By Tetsushi Kajimoto

TOKYO (Reuters) -Japan will respond firmly to excessive currency fluctuations, its top currency diplomat Masato Kanda said, following the yen’s sharp fall to a 32-year low to the dollar.

“Each country would respond appropriately” to an agreement on foreign exchange market moves by the Group of Seven (G7) and G20 meetings last week, Kanda, vice finance minister for international affairs, told reporters at the Ministry of Finance.

Kanda made the comment as the Japanese currency hovered close to a 32-year low near 149 yen, stoking concerns about boosting already high import costs that are squeezing households and companies.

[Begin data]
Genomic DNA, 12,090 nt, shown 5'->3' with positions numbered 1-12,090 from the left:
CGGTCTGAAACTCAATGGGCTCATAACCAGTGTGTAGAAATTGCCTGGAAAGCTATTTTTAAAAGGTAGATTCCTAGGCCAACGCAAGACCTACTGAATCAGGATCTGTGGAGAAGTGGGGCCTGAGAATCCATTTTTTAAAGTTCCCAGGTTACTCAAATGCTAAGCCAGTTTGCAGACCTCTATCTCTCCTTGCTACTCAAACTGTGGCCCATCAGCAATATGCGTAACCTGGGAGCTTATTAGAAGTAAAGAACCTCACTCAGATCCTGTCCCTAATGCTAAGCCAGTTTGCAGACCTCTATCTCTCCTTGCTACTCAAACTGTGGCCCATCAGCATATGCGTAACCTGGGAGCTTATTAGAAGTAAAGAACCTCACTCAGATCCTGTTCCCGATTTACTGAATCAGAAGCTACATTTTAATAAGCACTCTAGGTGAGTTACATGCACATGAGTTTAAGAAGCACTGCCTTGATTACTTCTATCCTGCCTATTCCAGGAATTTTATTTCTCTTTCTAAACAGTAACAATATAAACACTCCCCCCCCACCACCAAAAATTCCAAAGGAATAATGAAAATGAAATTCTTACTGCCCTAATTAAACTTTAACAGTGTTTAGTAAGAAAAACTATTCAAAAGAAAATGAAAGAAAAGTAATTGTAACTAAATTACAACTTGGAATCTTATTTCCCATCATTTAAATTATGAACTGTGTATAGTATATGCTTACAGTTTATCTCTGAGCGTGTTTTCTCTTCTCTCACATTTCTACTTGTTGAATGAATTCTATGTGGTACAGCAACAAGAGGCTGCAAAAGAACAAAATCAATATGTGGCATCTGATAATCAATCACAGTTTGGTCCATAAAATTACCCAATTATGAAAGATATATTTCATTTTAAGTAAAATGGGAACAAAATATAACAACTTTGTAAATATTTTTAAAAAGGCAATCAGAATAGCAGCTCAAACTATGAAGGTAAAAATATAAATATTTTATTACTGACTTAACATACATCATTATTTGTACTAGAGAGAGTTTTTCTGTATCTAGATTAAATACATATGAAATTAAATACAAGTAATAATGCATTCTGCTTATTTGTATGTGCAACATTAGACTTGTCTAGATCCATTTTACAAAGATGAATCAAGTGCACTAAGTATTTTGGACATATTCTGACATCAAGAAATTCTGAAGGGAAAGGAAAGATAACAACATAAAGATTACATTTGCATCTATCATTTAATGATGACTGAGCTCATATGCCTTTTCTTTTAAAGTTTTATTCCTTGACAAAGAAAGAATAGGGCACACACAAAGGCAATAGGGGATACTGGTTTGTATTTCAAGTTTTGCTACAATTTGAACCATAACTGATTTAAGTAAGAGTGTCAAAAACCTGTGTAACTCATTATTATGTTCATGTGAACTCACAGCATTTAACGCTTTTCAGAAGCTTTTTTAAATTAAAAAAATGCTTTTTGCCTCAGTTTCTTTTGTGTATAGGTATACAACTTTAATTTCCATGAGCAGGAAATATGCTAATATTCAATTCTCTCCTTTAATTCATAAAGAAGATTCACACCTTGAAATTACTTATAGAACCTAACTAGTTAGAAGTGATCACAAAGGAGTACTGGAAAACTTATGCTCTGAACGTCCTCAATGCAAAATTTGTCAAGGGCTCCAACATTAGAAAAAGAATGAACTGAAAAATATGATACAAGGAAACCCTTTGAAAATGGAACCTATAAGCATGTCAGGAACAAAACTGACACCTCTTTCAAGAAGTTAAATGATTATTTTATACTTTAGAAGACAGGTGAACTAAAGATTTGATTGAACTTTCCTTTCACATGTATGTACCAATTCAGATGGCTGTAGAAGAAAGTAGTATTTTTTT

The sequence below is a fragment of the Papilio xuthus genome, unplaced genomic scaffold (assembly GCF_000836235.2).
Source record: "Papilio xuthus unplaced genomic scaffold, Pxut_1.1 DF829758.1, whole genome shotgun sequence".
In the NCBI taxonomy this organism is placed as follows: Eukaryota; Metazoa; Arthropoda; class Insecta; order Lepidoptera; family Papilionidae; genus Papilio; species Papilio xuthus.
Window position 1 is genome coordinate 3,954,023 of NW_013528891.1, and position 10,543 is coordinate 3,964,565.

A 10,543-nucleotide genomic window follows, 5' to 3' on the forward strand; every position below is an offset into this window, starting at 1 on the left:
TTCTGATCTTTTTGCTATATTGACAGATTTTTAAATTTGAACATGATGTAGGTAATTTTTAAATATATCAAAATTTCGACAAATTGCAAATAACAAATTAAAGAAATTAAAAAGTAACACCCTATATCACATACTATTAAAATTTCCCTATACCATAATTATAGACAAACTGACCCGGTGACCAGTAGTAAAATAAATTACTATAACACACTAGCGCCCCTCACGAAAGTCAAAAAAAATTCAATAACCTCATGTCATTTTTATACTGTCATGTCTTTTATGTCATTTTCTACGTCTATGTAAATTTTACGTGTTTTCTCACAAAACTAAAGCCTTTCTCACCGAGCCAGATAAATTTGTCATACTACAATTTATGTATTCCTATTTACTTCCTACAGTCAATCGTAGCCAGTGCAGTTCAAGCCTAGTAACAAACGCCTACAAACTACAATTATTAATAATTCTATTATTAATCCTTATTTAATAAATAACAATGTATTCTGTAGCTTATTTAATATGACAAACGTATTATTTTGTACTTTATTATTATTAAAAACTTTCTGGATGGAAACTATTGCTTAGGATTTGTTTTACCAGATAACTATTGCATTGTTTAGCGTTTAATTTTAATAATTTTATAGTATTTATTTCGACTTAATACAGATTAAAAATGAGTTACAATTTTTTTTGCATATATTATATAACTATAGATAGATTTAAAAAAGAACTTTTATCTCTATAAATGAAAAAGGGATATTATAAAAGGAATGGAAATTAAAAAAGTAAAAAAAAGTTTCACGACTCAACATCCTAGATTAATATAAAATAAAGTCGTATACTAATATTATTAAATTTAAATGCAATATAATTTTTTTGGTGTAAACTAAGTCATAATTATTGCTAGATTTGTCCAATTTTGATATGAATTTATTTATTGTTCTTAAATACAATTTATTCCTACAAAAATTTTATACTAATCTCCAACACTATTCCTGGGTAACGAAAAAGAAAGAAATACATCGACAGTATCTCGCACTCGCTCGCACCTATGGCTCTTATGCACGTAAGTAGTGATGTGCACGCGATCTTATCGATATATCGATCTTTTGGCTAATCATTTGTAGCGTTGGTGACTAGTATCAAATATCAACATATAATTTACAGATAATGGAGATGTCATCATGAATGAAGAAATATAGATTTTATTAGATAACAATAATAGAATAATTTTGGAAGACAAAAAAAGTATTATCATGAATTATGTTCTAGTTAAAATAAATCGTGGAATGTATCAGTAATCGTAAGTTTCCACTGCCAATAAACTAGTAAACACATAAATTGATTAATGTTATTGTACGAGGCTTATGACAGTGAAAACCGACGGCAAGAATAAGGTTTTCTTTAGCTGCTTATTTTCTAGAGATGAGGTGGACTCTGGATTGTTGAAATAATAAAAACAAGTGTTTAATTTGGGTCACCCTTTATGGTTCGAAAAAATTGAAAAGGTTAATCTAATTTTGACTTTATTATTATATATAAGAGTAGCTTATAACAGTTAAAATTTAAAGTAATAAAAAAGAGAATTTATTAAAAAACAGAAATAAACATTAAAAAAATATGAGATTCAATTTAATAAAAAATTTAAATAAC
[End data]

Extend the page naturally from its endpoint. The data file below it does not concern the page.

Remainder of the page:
That sharp decline comes despite Japan’s intervention in the foreign exchange market last month to prop up the yen, its first such effort since 1998.

Once welcomed for giving exports a boost, the yen’s excessive weakness could hurt households and retailers by inflating already rising prices of imported fuel and food.

In addition, the yen’s sharp falls heighten uncertainty for firms in making business decisions.

The yen has depreciated around 20% this year, as the Bank of Japan (BOJ) has kept policy super loose while many of its global peers, such as the U.S. Federal Reserve, have aggressively raised interest rates to combat surging inflation.

Separately, Finance Minister Shunichi Suzuki said on Monday authorities would take decisive steps against excess currency moves driven by speculation, the Nikkei business daily reported.

“We’re constantly watching currency movements with a sense of urgency, the Nikkei quoted the minister as saying.

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